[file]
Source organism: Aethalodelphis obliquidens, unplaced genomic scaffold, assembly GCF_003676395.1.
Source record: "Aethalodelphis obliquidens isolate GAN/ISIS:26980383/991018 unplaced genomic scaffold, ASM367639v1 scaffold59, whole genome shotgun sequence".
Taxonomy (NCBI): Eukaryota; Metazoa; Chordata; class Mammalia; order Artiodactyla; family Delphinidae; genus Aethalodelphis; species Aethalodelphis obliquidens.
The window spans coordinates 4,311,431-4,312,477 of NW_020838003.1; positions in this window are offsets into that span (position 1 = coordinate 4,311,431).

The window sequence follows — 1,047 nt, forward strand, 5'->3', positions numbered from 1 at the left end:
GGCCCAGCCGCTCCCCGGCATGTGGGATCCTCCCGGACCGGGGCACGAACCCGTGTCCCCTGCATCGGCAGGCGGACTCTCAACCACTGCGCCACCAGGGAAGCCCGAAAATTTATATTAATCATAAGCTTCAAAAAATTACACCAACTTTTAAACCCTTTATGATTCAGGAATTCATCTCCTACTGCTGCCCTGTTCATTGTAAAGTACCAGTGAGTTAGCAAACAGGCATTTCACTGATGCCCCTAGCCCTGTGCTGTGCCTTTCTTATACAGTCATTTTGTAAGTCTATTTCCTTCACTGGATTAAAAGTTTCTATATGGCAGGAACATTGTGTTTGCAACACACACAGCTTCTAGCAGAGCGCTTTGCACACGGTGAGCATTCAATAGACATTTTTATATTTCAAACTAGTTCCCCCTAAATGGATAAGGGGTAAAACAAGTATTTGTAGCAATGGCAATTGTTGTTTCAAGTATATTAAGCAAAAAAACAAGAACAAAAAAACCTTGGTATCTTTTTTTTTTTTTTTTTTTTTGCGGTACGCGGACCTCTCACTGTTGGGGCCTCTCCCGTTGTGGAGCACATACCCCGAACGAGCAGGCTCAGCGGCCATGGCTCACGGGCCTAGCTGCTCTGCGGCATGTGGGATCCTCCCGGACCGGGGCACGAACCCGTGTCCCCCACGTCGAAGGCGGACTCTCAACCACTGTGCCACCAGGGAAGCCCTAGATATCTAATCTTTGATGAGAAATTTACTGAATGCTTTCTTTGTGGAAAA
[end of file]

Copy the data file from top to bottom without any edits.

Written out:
Source organism: Aethalodelphis obliquidens, unplaced genomic scaffold, assembly GCF_003676395.1.
Source record: "Aethalodelphis obliquidens isolate GAN/ISIS:26980383/991018 unplaced genomic scaffold, ASM367639v1 scaffold59, whole genome shotgun sequence".
Taxonomy (NCBI): Eukaryota; Metazoa; Chordata; class Mammalia; order Artiodactyla; family Delphinidae; genus Aethalodelphis; species Aethalodelphis obliquidens.
The window spans coordinates 4,311,431-4,312,477 of NW_020838003.1; positions in this window are offsets into that span (position 1 = coordinate 4,311,431).

The window sequence follows — 1,047 nt, forward strand, 5'->3', positions numbered from 1 at the left end:
GGCCCAGCCGCTCCCCGGCATGTGGGATCCTCCCGGACCGGGGCACGAACCCGTGTCCCCTGCATCGGCAGGCGGACTCTCAACCACTGCGCCACCAGGGAAGCCCGAAAATTTATATTAATCATAAGCTTCAAAAAATTACACCAACTTTTAAACCCTTTATGATTCAGGAATTCATCTCCTACTGCTGCCCTGTTCATTGTAAAGTACCAGTGAGTTAGCAAACAGGCATTTCACTGATGCCCCTAGCCCTGTGCTGTGCCTTTCTTATACAGTCATTTTGTAAGTCTATTTCCTTCACTGGATTAAAAGTTTCTATATGGCAGGAACATTGTGTTTGCAACACACACAGCTTCTAGCAGAGCGCTTTGCACACGGTGAGCATTCAATAGACATTTTTATATTTCAAACTAGTTCCCCCTAAATGGATAAGGGGTAAAACAAGTATTTGTAGCAATGGCAATTGTTGTTTCAAGTATATTAAGCAAAAAAACAAGAACAAAAAAACCTTGGTATCTTTTTTTTTTTTTTTTTTTTTGCGGTACGCGGACCTCTCACTGTTGGGGCCTCTCCCGTTGTGGAGCACATACCCCGAACGAGCAGGCTCAGCGGCCATGGCTCACGGGCCTAGCTGCTCTGCGGCATGTGGGATCCTCCCGGACCGGGGCACGAACCCGTGTCCCCCACGTCGAAGGCGGACTCTCAACCACTGTGCCACCAGGGAAGCCCTAGATATCTAATCTTTGATGAGAAATTTACTGAATGCTTTCTTTGTGGAAAA